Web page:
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Cape Vincent’s Byrne announces candidacy for Assembly seat

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CANTON - Republican Assembly candidate John L. Byrne III says local schools do an excellent job of educating young people, but the lagging north country economy too often forces graduates to leave the area to find work.

Mr. Byrne, 46, Cape Vincent, announced Tuesday that he will challenge Assemblywoman Addie J. Russell, D-Theresa, for the 116th Assembly District seat.

“One of the biggest issues that I started to see a couple of years ago is that the economy is not quite what it should be,” Mr. Byrne said, adding that the economy is at the forefront of the minds of residents he has met with in towns in Jefferson and St. Lawrence counties along the St. Lawrence River, commonly called the river district.

Mr. Byrne owns Ontario Shores campground in Cape Vincent and JLB Plastics, a precision injection molding manufacturer in Cooperstown that he began after attending Clarkson University, Potsdam, and Hartwick College, Oneonta. He said his experience as a small-business owner would serve him well in the Assembly.

“I believe that’s something that could be an asset to the district. Small business is what keeps America going, in general,” he said.

A Cape Vincent town councilman and vice chairman of the town’s local development corporation, Mr. Byrne cites the move of Kingston, Ontario, aluminum boat manufacturer MetalCraft Marine to the town as an example of the type of economic activity needed in the area.

“It would be a great thing if we could get more businesses brought here to the north country — whether it’s from Canada or somewhere else in the United States — to bring jobs back,” he said.

Stating that “some of the greatest schools in the nation are right here in New York state,” Mr. Byrne said he is opposed to the Gap Elimination Adjustment, which reduces state aid to school districts. He said a disproportionate amount of school aid is targeted for downstate districts.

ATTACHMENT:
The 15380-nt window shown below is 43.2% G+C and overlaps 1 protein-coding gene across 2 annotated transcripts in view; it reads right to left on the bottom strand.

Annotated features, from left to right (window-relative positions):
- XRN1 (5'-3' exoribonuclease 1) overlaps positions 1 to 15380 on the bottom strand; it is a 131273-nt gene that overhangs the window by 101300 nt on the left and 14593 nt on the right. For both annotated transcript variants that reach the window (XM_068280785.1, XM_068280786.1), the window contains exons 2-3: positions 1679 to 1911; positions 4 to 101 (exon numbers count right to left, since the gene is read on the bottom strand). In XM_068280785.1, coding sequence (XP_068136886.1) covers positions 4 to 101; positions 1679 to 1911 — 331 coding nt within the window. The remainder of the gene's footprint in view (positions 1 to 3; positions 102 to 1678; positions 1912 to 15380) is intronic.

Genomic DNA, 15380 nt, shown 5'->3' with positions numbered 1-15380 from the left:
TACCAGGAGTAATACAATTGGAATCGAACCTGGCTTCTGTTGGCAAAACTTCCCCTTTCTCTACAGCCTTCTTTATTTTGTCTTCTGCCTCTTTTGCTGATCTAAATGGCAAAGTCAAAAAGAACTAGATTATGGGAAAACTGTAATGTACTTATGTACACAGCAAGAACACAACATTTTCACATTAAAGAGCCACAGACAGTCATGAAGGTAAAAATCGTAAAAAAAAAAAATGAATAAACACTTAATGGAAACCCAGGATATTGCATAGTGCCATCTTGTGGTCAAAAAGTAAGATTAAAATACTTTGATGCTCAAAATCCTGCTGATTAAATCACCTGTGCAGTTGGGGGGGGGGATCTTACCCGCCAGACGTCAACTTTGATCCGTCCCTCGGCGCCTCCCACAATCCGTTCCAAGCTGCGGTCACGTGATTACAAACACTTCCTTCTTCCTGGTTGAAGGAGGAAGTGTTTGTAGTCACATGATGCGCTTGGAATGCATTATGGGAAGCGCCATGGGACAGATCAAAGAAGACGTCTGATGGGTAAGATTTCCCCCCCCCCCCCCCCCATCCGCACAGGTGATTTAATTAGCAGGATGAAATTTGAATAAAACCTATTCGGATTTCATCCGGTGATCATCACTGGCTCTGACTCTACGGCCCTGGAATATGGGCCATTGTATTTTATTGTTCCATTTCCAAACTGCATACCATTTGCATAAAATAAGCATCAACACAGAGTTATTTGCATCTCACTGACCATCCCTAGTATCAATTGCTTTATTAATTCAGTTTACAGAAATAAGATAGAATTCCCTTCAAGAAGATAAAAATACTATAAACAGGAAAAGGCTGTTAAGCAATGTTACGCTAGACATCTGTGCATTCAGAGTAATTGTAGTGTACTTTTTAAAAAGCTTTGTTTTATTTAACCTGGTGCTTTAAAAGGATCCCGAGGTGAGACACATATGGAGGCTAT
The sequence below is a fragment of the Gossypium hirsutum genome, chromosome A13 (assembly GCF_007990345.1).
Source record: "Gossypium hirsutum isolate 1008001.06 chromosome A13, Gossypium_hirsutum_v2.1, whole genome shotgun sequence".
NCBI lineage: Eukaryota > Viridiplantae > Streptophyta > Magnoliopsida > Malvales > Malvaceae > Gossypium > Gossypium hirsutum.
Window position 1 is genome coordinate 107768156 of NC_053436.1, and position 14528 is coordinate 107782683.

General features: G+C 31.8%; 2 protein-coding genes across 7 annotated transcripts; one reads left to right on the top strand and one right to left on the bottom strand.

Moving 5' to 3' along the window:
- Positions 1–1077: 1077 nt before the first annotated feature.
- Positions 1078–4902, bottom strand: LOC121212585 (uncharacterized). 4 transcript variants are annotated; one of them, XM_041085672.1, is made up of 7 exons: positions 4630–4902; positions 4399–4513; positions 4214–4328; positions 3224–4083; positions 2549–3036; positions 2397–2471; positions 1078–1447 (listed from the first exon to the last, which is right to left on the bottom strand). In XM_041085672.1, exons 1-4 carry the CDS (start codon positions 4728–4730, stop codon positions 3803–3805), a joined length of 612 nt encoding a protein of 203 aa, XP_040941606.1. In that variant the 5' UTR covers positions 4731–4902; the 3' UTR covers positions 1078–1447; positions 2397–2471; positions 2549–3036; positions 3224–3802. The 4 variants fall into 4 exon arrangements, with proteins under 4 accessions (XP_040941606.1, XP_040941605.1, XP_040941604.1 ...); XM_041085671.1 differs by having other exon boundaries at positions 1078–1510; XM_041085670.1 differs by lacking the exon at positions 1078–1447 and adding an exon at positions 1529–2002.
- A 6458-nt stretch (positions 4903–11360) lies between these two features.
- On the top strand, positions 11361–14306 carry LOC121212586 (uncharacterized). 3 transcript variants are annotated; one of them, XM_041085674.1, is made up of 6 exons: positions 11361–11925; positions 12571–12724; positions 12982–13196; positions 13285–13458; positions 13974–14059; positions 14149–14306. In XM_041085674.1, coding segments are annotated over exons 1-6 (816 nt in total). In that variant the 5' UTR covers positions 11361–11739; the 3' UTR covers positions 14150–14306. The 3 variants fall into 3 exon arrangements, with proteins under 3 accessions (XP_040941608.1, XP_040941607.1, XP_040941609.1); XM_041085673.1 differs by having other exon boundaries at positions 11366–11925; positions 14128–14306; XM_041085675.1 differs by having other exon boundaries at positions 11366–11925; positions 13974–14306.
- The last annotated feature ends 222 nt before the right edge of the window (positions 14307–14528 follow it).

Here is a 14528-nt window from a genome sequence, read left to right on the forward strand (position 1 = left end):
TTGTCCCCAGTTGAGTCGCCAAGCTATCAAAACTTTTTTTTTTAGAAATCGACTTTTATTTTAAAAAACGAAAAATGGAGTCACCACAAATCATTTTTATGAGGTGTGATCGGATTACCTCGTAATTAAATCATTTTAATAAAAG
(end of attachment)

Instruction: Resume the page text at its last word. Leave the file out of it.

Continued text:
“I think what we need to do is leverage that so the aid we need in upstate gets to us,” he said. “I will make sure that more of that aid comes upstate where we need it.”

He said he also disagrees with the merging of school districts that result in schools closing. He said while that may be a solution in more urban areas downstate, it does not make sense in the north country where districts can encompass large geographical swaths. He cited, as an example, Cape Vincent Elementary School, where his 6-year-old daughter attends, which was considered for closure. That would have required that children in Cape Vincent travel to Clayton for school.

“I don’t think it’s healthy for a kid to be sitting on a bus for two or three hours a day,” Mr. Byrne said.

Mr. Byrne said he supports raising educational standards, but thinks the state mishandled the implementation of federal Common Core standards.

“We need to utilize our teachers to actually do the teaching and not have the legislators coming up with the programs that the teachers should be teaching,” he said.

Mr. Byrne, a former Army reservist, is a gun owner and hunter who opposes the Secure Ammunition and Firearms Enforcement Act, viewing it as an imposition on people’s Constitutional rights.

“I think it’s a disservice to the people of New York state to take away those rights,” he said. “There are a lot of responsible gun owners and I don’t think it’s the guns that kill the people, it’s the person.”

He said, as a town councilman, he knows the challenges of meeting the state’s 2 percent property tax rate cap, particularly in a year such as this one when highway budgets are strained by inclement weather that requires overtime and the use of more supplies such as salt and sand.

“The (tax cap) forces you to sharpen the sword as you look at what you’re going to cut and what you’re not going to cut,” he said. “It’s going to be an interesting budget in the coming year because of the weather. If you put the property tax freeze on this, that’s only going to exacerbate what we’re doing now.”

Mr. Byrne was a member of Wind Power Ethics Group, an organization widely perceived as being opposed to the development of large-scale wind turbine projects, but Mr. Byrne said he does not oppose wind projects, provided proper setbacks are established and adhered to for the turbines. He also said elected officials with contracts for turbines on their property should not be allowed to participate in votes pertaining to proposed projects.

Mr. Byrne first came to the north country as a reservist at Fort Drum, which he calls a “gem” and an “asset.”

“Fort Drum was really my first experience of the north country and I’ve found it’s a beautiful area,” he said.

He said when he first met his wife, Tanya, he brought her to the Cape Vincent area for a vacation “and she agreed fully that this was one of the most beautiful places in the world.”

“We were all in,” he said. “We’ve enjoyed every moment of it since.”

Republican John S. Humphrey, Brownville, and Conservative Russell A. Finley, Lisbon, previously have announced that they will also be seeking the 116th Assembly District seat.

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